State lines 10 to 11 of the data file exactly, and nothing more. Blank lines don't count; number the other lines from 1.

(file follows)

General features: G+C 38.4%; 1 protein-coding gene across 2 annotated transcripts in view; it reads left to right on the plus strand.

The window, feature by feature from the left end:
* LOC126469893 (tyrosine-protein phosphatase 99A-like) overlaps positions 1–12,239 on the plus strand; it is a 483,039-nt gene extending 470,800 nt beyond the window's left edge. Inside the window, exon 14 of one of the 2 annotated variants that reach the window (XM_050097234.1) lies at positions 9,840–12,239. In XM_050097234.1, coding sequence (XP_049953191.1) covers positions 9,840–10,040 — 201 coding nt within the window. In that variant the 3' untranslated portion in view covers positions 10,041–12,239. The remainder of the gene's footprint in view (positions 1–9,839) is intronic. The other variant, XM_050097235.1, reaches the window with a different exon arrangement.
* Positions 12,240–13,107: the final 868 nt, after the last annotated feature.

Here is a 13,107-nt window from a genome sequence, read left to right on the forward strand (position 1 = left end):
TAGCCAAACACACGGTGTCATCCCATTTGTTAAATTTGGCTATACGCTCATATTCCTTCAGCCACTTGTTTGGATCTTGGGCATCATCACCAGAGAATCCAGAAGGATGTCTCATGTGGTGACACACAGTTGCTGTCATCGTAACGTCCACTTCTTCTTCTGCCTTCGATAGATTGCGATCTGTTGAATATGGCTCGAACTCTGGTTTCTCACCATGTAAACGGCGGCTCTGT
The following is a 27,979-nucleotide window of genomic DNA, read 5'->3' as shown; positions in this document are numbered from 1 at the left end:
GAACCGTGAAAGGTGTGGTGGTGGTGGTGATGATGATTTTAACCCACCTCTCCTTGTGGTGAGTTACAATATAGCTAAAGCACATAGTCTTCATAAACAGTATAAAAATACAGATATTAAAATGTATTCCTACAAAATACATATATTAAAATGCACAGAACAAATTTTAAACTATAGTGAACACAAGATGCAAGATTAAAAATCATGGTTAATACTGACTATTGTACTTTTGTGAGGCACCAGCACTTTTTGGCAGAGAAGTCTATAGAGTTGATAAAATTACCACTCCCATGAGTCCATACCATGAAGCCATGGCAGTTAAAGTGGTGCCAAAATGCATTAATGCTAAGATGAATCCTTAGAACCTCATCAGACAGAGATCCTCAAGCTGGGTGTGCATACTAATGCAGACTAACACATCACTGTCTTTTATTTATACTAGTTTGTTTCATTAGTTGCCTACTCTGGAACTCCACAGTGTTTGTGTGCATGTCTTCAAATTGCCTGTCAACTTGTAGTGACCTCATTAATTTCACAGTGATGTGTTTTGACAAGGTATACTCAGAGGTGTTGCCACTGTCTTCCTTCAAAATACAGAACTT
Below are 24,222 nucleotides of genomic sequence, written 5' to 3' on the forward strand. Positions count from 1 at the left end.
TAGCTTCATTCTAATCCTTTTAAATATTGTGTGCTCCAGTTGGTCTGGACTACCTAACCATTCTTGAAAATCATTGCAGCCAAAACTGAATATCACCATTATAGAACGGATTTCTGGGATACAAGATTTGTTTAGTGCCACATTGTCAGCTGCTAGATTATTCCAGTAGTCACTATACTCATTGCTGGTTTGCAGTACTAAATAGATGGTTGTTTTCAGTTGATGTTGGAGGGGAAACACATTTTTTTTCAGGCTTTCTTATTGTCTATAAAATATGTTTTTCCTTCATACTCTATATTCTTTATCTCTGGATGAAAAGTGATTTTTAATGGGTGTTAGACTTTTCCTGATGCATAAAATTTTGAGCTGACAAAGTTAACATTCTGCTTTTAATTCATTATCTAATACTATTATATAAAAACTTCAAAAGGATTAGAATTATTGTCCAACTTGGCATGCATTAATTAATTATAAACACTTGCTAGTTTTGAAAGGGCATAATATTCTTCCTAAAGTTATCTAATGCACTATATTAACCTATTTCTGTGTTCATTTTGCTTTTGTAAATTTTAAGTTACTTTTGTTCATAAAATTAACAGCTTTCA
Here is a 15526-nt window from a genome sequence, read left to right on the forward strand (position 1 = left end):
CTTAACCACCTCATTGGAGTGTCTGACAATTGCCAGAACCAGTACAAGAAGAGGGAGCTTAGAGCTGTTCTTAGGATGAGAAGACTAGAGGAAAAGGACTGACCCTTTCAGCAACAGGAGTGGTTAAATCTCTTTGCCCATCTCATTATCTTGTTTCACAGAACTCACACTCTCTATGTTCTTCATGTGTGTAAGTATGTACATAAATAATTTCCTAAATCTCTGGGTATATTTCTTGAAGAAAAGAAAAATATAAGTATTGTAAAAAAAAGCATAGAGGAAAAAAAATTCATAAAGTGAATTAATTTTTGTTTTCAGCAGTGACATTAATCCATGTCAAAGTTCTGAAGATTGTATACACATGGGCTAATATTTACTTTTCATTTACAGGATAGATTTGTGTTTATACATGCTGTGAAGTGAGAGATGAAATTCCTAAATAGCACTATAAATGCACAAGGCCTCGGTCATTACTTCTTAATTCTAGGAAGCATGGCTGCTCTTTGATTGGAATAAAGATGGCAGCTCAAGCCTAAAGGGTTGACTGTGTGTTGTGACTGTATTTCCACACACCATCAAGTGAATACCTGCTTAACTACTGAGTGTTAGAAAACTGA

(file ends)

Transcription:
TAGCTTCATTCTAATCCTTTTAAATATTGTGTGCTCCAGTTGGTCTGGACTACCTAACCATTCTTGAAAATCATTGCAGCCAAAACTGAATATCACCATTATAGAACGGATTTCTGGGATACAAGATTTGTTTAGTGCCACATTGTCAGCTGCTAGATTATTCCAGTAGTCACTATACTCATTGCTGGTTTGCAGTACTAAATAGATGGTTGTTTTCAGTTGATGTTGGAGGGGAAACACATTTTTTTTCAGGCTTTCTTATTGTCTATAAAATATGTTTTTCCTTCATACTCTATATTCTTTATCTCTGGATGAAAAGTGATTTTTAATGGGTGTTAGACTTTTCCTGATGCATAAAATTTTGAGCTGACAAAGTTAACATTCTGCTTTTAATTCATTATCTAATACTATTATATAAAAACTTCAAAAGGATTAGAATTATTGTCCAACTTGGCATGCATTAATTAATTATAAACACTTGCTAGTTTTGAAAGGGCATAATATTCTTCCTAAAGTTATCTAATGCACTATATTAACCTATTTCTGTGTTCATTTTGCTTTTGTAAATTTTAAGTTACTTTTGTTCATAAAATTAACAGCTTTCA
Here is a 15526-nt window from a genome sequence, read left to right on the forward strand (position 1 = left end):